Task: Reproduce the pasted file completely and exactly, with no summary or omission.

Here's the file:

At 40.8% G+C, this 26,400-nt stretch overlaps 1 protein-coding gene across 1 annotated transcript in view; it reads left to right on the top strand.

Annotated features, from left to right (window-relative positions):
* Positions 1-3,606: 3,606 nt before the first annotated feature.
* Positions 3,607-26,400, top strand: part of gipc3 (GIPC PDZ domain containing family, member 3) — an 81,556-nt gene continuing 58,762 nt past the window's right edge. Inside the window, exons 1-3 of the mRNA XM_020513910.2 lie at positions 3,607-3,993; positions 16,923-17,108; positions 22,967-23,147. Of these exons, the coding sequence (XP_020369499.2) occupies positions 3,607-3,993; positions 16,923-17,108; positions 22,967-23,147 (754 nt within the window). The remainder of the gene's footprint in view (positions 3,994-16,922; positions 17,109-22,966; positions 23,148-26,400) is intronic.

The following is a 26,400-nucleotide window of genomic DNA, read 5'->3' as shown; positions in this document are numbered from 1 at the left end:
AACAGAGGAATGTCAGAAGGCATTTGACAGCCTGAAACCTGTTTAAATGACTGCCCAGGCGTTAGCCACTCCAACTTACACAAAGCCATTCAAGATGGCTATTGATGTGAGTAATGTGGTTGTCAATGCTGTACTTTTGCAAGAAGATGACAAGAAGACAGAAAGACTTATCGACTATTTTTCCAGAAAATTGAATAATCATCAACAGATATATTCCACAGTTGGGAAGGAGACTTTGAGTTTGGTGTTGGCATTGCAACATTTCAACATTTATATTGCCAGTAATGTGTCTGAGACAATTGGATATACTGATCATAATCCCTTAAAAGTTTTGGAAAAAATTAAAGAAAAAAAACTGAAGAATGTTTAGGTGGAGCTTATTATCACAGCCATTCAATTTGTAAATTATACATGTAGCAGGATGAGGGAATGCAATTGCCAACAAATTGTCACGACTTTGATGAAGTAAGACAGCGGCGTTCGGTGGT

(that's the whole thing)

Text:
At 40.8% G+C, this 26,400-nt stretch overlaps 1 protein-coding gene across 1 annotated transcript in view; it reads left to right on the top strand.

Annotated features, from left to right (window-relative positions):
* Positions 1-3,606: 3,606 nt before the first annotated feature.
* Positions 3,607-26,400, top strand: part of gipc3 (GIPC PDZ domain containing family, member 3) — an 81,556-nt gene continuing 58,762 nt past the window's right edge. Inside the window, exons 1-3 of the mRNA XM_020513910.2 lie at positions 3,607-3,993; positions 16,923-17,108; positions 22,967-23,147. Of these exons, the coding sequence (XP_020369499.2) occupies positions 3,607-3,993; positions 16,923-17,108; positions 22,967-23,147 (754 nt within the window). The remainder of the gene's footprint in view (positions 3,994-16,922; positions 17,109-22,966; positions 23,148-26,400) is intronic.

The following is a 26,400-nucleotide window of genomic DNA, read 5'->3' as shown; positions in this document are numbered from 1 at the left end:
AACAGAGGAATGTCAGAAGGCATTTGACAGCCTGAAACCTGTTTAAATGACTGCCCAGGCGTTAGCCACTCCAACTTACACAAAGCCATTCAAGATGGCTATTGATGTGAGTAATGTGGTTGTCAATGCTGTACTTTTGCAAGAAGATGACAAGAAGACAGAAAGACTTATCGACTATTTTTCCAGAAAATTGAATAATCATCAACAGATATATTCCACAGTTGGGAAGGAGACTTTGAGTTTGGTGTTGGCATTGCAACATTTCAACATTTATATTGCCAGTAATGTGTCTGAGACAATTGGATATACTGATCATAATCCCTTAAAAGTTTTGGAAAAAATTAAAGAAAAAAAACTGAAGAATGTTTAGGTGGAGCTTATTATCACAGCCATTCAATTTGTAAATTATACATGTAGCAGGATGAGGGAATGCAATTGCCAACAAATTGTCACGACTTTGATGAAGTAAGACAGCGGCGTTCGGTGGT